Science

Ultrasound waves jump starts coma patients thanks to the discovery by 2 ULCA scientists

Two patients were minimally conscious for years. Then, an experimental ultrasound treatment 'jump-started' their brains.

Anyone who has ever experienced the nightmare of having a loved one in a coma knows how excruciatingly painful it can be. The person you love is still here but completely unable to communicate.

New research out of the University of California, Los Angeles (UCLA) is bringing new hope for the recovery of coma patients. The research led by Martin Monti was first successful at waking up a patient back in 2016.

For the study, the doctors used a saucer-like device to aim ultrasonic pulses at specific areas of the brain. In this case, the researchers targeted the thalamus, a structure deep in the brain that acts as a hub to relay sensory information to other parts of the brain. They targeted this region because its performance is typically weakened after a coma, the researchers said.

The researchers used a saucer-like device to aim ultrasonic pulses at the brain’s thalamus. (Image credit: Martin Monti/UCLA)

 

The three patients in the study underwent two 10-minute sessions with the device, one week apart.

One of the patients was a 56-year-old man who had been in a minimally conscious state for 14 months after having a stroke. After the ultrasound treatment, the man showed that he could consistently respond to commands such as dropping a ball or looking toward photos of his relatives when he heard their names. He could also nod his head for “yes” and shake his head to mean “no” when asked questions about himself. And for the first time since his stroke, he could use a pen and paper and put a bottle to his mouth. However, the man regressed to his minimally conscious state after a few months.

At the time, however, Monti believed he may have gotten a “little lucky.” Now, Monti and his team have achieved the same result with two patients in long-term “minimally conscious state.”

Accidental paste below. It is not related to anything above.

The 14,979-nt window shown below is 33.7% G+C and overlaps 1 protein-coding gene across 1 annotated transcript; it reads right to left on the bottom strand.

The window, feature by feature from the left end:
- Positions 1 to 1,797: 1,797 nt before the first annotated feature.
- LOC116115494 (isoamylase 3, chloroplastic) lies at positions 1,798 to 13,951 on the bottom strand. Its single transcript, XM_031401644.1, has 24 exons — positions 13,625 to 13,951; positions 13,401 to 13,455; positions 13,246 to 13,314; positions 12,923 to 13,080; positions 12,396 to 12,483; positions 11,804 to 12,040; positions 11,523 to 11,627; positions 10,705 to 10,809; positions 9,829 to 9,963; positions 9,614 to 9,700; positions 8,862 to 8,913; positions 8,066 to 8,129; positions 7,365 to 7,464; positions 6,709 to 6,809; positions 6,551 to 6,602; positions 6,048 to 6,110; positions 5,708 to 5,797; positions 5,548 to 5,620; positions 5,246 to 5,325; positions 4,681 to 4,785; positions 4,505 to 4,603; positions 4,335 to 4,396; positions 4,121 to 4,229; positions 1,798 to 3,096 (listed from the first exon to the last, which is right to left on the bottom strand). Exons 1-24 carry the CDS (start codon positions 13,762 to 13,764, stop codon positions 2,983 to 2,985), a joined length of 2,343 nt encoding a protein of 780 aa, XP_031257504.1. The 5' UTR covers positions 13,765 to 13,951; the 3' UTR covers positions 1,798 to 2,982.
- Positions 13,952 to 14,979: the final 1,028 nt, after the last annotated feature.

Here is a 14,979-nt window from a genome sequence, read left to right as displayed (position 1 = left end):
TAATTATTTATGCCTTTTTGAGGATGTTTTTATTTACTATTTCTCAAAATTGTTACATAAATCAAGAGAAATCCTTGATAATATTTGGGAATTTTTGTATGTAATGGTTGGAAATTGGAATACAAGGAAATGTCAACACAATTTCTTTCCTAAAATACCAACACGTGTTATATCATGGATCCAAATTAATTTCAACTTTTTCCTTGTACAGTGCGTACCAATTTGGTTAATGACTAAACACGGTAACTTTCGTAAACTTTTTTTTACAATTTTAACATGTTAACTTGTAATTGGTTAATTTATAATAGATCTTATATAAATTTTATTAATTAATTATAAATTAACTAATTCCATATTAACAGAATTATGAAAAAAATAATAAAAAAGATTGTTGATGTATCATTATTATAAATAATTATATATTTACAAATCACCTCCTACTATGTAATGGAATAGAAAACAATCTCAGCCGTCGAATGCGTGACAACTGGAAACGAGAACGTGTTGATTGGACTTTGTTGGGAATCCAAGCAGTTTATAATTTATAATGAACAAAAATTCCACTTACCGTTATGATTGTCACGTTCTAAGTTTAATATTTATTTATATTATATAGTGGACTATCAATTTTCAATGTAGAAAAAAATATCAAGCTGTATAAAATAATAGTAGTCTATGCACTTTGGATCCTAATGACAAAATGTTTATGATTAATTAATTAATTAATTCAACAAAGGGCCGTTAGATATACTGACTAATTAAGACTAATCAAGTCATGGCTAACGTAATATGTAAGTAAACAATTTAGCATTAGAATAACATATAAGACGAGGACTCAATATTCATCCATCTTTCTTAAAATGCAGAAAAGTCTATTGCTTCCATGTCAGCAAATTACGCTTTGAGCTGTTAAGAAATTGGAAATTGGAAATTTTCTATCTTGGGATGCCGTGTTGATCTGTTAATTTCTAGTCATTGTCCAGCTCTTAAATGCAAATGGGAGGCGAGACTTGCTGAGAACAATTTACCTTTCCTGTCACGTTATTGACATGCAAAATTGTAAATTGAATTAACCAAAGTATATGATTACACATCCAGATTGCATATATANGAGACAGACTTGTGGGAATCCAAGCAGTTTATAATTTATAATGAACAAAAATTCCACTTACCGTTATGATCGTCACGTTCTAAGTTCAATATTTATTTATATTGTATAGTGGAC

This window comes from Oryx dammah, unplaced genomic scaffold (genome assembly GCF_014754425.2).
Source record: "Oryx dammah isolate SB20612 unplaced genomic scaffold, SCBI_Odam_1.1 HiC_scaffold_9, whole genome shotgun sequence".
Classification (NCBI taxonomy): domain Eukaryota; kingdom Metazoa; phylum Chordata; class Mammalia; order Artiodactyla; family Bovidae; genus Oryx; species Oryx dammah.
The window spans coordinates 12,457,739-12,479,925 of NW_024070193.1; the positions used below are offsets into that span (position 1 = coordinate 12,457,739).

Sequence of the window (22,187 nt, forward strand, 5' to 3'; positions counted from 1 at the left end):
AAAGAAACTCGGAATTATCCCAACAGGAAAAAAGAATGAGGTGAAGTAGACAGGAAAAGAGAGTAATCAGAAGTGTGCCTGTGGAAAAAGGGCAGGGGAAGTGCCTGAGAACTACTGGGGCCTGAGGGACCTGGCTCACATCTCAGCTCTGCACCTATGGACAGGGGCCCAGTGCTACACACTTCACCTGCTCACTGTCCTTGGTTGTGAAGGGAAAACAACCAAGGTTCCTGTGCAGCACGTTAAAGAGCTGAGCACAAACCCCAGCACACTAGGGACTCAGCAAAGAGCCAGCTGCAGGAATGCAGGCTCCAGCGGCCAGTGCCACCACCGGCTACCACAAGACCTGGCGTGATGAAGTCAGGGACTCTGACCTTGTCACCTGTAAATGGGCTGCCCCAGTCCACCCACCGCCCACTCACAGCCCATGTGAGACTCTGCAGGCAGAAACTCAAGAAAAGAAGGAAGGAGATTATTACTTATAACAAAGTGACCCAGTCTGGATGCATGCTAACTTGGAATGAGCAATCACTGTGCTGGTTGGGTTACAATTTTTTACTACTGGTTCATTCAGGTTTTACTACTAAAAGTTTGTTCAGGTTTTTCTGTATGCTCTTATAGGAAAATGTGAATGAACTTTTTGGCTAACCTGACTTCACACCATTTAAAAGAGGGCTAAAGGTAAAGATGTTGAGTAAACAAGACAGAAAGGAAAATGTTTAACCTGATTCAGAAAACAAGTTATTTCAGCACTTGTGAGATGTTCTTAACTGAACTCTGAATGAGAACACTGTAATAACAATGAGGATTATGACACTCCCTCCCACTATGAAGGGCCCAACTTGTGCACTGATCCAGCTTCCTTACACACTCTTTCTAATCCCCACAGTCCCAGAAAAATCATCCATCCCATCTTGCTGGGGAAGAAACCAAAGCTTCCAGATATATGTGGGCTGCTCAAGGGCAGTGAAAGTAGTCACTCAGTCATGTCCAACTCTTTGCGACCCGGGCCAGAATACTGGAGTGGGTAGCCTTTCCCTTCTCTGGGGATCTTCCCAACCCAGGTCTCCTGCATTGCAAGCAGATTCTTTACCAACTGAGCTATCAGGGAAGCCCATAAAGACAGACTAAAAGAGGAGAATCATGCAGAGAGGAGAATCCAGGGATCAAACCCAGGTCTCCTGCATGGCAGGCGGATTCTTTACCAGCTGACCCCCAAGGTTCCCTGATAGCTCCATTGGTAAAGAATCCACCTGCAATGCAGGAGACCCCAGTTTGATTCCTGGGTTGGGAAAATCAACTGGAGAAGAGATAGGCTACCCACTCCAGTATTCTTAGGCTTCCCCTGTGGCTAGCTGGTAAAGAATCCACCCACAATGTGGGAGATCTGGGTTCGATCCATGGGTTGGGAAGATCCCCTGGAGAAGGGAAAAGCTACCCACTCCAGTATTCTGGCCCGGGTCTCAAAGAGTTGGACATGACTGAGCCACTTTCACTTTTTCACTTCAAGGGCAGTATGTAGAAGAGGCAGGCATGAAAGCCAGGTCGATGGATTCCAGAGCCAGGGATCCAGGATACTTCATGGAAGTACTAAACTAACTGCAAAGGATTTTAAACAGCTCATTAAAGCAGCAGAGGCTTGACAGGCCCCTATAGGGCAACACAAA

“I consider this new result much more significant because these chronic patients were much less likely to recover spontaneously than the acute patient we treated in 2016 — and any recovery typically occurs slowly over several months and more typically years, not over days and weeks, as we show,” said Monti, a UCLA professor of psychology and neurosurgery and co-senior author of the new paper.

“It’s very unlikely that our findings are simply due to spontaneous recovery.”

The treatment consists of a technique called low-intensity focused ultrasound. Ultrasound has been used in everything from preventing dementia to eradicating cancer cells. This new approach uses sonic stimulation to excite the neurons in the thalamus and it is proving to be very powerful.

Previous studies have found that stimulating the thalamus with surgically implanted electrodes can lead to similar improvements, but that method is invasive and doesn’t work in all patients, said Dr. Neel Singhal, an assistant professor of neurology at the University of California, San Francisco who was not involved in the study. Singhal called the new research “groundbreaking,” because the method is “non-invasive and can potentially be applied to a much broader set of patients than deep brain stimulation.”

Out of three patients that received the treatment, two had positive results. It should be noted that the patients that responded well were not able to function just like their pre-clinical state.

Both patients had severe brain injuries and had shown only limited signs of consciousness for more than a year. But after receiving the treatment — which involved ultrasound to “excite” cells in a brain region called the thalamus — the patients showed sudden improvements in their condition, according to the study, published Jan. 15 in the journal Brain Stimulation. For example, after treatment, one patient could move their head to indicate “yes” or “no” in response to certain questions.

Rather, they were able to respond to external stimuli and achieve small tasks such as nodding yes or no, dropping and grasping a ball, writing with a pen on paper, and recognizing objects. They were also both able to understand speech, a sign of true progress.

“What is remarkable is that both exhibited meaningful responses within just a few days of the intervention,” Monti said. “This is what we hoped for, but it is stunning to see it with your own eyes. Seeing two of our three patients who had been in a chronic condition improve very significantly within days of the treatment is an extremely promising result.”

Monti said in the future he hopes to translate the technology into portable devices that could be used to “wake up” patients who are in minimally conscious states at home, and not just at hospitals

The researchers said they are investigating whether the dose and frequency of ultrasound exposure could affect the level and duration of the benefit. “With further fine-tuning of the stimulation protocol, patient selection and device, this may bring tangible benefits to patients with severe brain injuries,” who currently have no definitively effective treatments available to improve neurological recovery, Singhal told Live Science.

The new method has been described as “jump-starting the brain.” The research results are published in the journal Brain Stimulation.

Kiran Fernandes

Kiran is your friendly neighbourhood tech enthusiast who's passionate about all kinds of tech, goes crazy over 4G and 5G networks, and has recently sparked an interest in sci-fi and cosmology.

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